Photography plays a significant role in the office build and design industry, offering a visual narrative that can significantly influence the perception of a workspace. Within this broad field, two distinct yet interrelated types of photography stand out – office design photography and office architecture photography. While they share some similarities, their focus, techniques, and ultimate objectives diverge. In this article, we’ll explore the subtle distinctions between these two genres of photography, and how purposeful and focused photography techniques can effectively highlight the best aspects of both.
Workspace Design Photography: Capturing the Aesthetics and Function
Workspace design photography primarily focuses on the interior elements of the workspace. It seeks to capture the aesthetics, functionality, and overall feel of an office. This involves photographing furniture layouts, colour schemes, lighting fixtures, decorative elements, and even the minutest design details that contribute to the workspace’s overall ambiance.
The goal is to communicate the designer’s vision, highlighting how design elements come together to create a comfortable, efficient, and aesthetically pleasing workspace. It often employs techniques such as staging, creative lighting, and selective focus to draw attention to specific design features. Office design photography plays a crucial role in showcasing the designer’s creativity, innovation, and ability to create inspiring workspaces that foster productivity and well-being.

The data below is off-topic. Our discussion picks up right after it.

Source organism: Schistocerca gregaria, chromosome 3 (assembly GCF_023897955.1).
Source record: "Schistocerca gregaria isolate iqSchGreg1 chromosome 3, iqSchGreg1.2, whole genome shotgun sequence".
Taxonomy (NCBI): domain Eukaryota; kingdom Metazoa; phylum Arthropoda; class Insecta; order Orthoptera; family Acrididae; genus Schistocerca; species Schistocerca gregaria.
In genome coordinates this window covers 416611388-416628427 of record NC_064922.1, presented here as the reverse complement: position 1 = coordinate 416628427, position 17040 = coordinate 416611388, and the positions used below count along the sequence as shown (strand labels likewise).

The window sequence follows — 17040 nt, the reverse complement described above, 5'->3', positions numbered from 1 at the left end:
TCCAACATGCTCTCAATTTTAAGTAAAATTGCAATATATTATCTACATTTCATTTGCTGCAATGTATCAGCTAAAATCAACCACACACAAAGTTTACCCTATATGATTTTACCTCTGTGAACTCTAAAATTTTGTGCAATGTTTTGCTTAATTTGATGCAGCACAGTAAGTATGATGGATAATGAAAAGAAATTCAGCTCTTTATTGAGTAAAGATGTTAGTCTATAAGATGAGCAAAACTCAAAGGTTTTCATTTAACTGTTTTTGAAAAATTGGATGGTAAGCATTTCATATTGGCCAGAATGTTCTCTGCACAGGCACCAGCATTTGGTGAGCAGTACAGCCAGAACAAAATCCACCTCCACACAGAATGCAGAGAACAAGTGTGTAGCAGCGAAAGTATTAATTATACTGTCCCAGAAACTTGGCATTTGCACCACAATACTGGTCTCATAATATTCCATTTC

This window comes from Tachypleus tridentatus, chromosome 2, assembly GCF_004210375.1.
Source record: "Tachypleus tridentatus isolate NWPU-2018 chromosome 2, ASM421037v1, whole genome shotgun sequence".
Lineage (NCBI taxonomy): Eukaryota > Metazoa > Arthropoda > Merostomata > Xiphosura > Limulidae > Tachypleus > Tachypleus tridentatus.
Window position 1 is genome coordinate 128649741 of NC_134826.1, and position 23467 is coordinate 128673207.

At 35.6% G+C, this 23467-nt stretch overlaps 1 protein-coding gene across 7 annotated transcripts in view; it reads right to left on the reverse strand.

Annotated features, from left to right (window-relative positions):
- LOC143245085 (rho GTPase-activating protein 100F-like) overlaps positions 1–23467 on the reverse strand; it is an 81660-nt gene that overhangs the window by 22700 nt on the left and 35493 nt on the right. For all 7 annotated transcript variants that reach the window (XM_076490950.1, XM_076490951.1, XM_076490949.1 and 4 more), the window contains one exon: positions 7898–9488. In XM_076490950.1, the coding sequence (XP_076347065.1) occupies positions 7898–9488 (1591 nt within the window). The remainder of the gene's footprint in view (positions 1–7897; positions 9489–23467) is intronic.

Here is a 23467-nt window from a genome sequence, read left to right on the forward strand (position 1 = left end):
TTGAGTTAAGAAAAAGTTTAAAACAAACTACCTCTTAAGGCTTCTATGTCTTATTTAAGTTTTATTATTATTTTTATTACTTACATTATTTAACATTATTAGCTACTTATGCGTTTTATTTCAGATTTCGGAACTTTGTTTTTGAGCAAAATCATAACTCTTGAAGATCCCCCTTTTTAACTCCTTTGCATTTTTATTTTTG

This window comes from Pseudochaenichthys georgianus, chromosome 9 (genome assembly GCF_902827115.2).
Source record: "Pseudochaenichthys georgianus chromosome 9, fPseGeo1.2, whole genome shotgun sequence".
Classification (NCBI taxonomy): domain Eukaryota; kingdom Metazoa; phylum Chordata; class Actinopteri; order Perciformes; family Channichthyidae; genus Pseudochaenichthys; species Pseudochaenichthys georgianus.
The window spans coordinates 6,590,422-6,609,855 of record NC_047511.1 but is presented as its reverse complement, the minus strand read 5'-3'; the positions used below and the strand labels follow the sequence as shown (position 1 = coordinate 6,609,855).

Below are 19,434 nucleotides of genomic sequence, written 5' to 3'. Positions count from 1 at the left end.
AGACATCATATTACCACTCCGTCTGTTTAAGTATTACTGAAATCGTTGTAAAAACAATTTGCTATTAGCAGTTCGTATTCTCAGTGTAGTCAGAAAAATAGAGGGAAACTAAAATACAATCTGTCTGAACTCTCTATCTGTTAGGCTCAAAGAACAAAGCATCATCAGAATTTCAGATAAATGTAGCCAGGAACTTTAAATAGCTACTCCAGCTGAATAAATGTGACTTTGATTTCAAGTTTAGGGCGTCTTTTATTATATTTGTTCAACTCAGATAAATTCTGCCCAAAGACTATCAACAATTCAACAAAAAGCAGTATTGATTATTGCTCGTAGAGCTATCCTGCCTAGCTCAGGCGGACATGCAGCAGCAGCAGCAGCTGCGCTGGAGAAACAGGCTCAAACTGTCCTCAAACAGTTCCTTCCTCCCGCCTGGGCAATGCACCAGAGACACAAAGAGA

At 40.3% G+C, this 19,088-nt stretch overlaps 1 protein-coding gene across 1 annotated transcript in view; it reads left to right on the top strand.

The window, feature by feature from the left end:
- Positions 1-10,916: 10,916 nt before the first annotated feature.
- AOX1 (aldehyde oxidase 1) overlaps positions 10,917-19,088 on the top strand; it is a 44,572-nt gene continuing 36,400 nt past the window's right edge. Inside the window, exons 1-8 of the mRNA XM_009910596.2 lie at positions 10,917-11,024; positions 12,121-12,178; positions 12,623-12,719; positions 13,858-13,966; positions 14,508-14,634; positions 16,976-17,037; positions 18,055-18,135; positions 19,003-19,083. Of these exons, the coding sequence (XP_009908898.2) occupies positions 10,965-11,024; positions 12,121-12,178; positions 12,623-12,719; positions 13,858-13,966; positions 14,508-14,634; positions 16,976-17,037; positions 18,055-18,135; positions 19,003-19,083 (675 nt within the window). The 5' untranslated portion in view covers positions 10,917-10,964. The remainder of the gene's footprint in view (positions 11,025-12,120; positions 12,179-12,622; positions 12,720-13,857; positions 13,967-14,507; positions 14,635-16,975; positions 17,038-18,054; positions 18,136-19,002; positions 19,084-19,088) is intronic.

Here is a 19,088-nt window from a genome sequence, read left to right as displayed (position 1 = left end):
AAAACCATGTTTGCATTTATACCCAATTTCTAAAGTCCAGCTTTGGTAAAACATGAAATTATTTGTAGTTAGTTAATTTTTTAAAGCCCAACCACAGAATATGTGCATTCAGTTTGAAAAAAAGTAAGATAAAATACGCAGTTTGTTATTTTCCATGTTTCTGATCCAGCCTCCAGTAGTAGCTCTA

Office Architecture Photography: Showcasing the Structural Elements
Office architecture photography, on the other hand, concentrates on the building’s structural and spatial aspects. It captures the architectural features, the exterior of the building, the flow of spaces, and the interplay of lines and forms. It’s about showing the relationship between the building and its surrounding environment, the use of materials, and how architectural elements contribute to the office’s overall look and feel.
Architectural photographers use a wide-angle or tilt and shift lens to capture expansive interior spaces or the building’s exterior and often shoot during the ‘golden hours’ to take advantage of the best natural lighting. The primary goal is to showcase the architectural integrity of the office building, reflecting the architect’s vision, and the structural considerations that shape the workspace.
The Interplay between Workspace Design and Architecture Photography
While these two photography types have distinct focal points, they often overlap and intertwine. A comprehensive visual representation of an office space necessitates capturing both the design elements within the space and the architectural features that define the building. Together, they tell the complete story of the workspace – reflecting the vision of the designer, the architect, and the brand itself.
Understanding the differences between workspace design photography and office architecture photography allows us to appreciate the multifaceted nature of workspace photography. Each provides a unique perspective, contributing to the narrative of the workspace and offering potential clients, partners, and the public a glimpse into the creativity, innovation, and considerations that go into creating inspiring workspaces. As the office build and design industry continues to evolve, the interplay between these two forms of photography will remain an essential aspect of showcasing and celebrating the transformative power of well-executed office design and architecture.
London-based creative team specialising in inspiring Corporate Office, Workplace Design and Office Furniture Photography.